Nearly half of all specialist doctors in England and Wales were born outside the UK, along with two in five GPs, census data shows.
Non-UK-born nationals also make up a quarter of care workers and one in five social workers.
The figures provide a fresh snapshot of the diversity of the health and care workforce, as well as highlighting how recruitment from across the world has shaped the modern-day NHS.
The census took place in England and Wales on March 21 2021 and the results are being published in stages by the Office for National Statistics (ONS).
The latest data focuses on nationality across the labour market and shows that almost half (47.5%) of specialist doctors in England and Wales, such as an oncologist or cardiologist, were born outside the UK.
People born in the Middle East and Asia accounted for the largest proportion of this group, at more than a quarter of all specialist doctors (26.3%), followed by Africa (8.5%) and the 14 countries who were members of the EU before its expansion in 2004 (6.3%).
Some two in five (40.6%) GPs in England and Wales were born outside the UK, with the Middle East and Asia again accounting for the largest proportion (21.8% of the total), then Africa (9.0%) and the EU14 (4.2%).
Non-UK-born nationals make up one in four (26.9%) mental health nurses and one in five (20.5%) specialist nurses, with slightly lower proportions for midwifery nurses (13.7%) and paramedics (9.1%).
Around a quarter (25.3%) of care workers and home carers were born outside the UK, along with nearly one in five (19.4%) social workers.
In both groups, African countries were the most common non-UK country of birth, accounting for 10.1% of the totals.
Across all those employed in human health and social work in England and Wales, nearly a quarter (22.9%) were born outside the UK, with the Middle East and Asia (7.5%) and Africa (6.4%) making the largest contributions to the total, the ONS found.
The new figures cover all occupations in England and Wales and also show that people working as packers, bottlers, canners and fillers at the time of the 2021 census had the largest non-UK-born workforce, at 60.7%.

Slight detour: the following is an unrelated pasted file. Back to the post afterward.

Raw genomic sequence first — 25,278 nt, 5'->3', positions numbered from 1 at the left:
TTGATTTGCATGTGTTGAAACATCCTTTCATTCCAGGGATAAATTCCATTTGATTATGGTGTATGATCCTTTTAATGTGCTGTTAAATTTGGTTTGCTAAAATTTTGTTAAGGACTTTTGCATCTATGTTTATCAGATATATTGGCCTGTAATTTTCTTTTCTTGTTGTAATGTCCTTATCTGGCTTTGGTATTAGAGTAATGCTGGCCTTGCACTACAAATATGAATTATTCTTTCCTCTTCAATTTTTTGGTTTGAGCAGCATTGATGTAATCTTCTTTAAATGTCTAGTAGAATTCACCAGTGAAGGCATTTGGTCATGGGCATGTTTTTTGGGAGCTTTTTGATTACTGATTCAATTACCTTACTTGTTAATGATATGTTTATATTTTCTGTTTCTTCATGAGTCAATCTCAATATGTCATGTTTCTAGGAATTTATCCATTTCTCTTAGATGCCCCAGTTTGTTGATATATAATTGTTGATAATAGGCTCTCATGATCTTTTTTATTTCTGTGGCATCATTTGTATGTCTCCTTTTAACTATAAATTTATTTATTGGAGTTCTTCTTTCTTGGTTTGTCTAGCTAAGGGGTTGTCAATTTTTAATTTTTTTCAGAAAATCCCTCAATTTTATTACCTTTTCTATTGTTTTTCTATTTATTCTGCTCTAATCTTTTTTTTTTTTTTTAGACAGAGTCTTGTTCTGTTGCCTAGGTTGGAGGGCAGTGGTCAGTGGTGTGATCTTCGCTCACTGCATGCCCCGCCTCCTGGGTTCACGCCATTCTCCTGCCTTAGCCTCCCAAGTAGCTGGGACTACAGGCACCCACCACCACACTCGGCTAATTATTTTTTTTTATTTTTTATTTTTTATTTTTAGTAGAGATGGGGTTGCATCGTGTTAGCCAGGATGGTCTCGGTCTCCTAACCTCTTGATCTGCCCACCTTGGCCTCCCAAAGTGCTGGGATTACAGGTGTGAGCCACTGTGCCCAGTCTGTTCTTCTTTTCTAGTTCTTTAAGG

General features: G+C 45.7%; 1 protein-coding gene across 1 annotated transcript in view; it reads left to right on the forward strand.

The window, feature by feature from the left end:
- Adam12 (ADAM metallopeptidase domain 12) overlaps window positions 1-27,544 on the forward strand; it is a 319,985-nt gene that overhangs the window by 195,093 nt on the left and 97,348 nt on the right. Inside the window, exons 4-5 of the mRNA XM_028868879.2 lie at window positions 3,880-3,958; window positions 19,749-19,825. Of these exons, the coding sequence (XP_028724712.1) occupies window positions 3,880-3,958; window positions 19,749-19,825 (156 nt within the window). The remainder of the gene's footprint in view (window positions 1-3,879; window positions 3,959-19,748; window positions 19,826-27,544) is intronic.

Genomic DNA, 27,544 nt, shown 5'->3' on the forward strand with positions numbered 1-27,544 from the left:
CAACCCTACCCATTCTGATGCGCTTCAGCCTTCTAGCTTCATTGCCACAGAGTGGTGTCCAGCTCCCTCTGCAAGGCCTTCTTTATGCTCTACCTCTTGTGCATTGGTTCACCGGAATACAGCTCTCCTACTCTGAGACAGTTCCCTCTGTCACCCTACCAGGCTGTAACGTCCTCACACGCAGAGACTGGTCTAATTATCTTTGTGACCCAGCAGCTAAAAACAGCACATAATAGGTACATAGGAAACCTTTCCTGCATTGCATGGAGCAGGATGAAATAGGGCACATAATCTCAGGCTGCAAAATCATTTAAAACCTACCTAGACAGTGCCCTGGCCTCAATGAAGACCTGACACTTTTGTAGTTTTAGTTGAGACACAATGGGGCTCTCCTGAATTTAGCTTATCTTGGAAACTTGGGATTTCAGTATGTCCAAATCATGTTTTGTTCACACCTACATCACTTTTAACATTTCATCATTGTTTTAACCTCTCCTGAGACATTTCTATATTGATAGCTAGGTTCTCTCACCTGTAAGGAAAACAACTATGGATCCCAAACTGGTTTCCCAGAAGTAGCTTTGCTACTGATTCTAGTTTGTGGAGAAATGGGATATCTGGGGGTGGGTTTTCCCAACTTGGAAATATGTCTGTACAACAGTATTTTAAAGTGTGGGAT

This is followed by taxi drivers and chauffeurs (59.2%); food, drink and tobacco process operatives (53.5%); chefs (52.3%) and tailors and dressmakers (50.0%).
Among retail occupations, the percentage of the non-UK workforce varies from nearly a third of market and street traders and assistants (29.4%) to around one in 10 telephone salespersons (9.6%).
Around a quarter (24.6%) of retail cashiers and check-out operators were born outside the UK, slightly higher than the proportion of shopkeepers and owners (23.8%).
The occupation with the highest UK-born workforce is farmers, at 97.5%.
The next group is undertakers, mortuary and crematorium assistants (96.5%), followed by groundsmen and greenkeepers (95.8%), senior police officers (95.6%) and veterinary nurses (94.4%).
People born in the eight countries that joined the EU in 2004 (Czech Republic, Estonia, Hungary, Latvia, Lithuania, Poland, Slovakia and Slovenia) account for nearly a quarter (22.9%) of all food, drink and tobacco process operatives – the highest percentage for this group of countries.
The next highest percentages are for packers, bottlers, canners and fillers (22.5%) and fork-lift truck drivers (16.6%).
The highest proportion of people born in Bulgaria and Romania are in the categories of packers, bottlers, canners and fillers (12.9% of the workforce), vehicle valets and cleaners (12.1%) and food, drink and tobacco process operatives (9.5%).
For people born in the Middle East and Asia, the occupations with the highest representation are taxi drivers and chauffeurs (41.6% of the workforce), specialist doctors (26.3%) and IT quality and testing professionals (24.9%).
For people born in Africa, the top three are mental health nurses (20.2%), security guards and related occupations (12.9%) and pharmacists (10.2%).
All figures cover people aged 16 and over who were resident in England and Wales on the day of the 2021 census.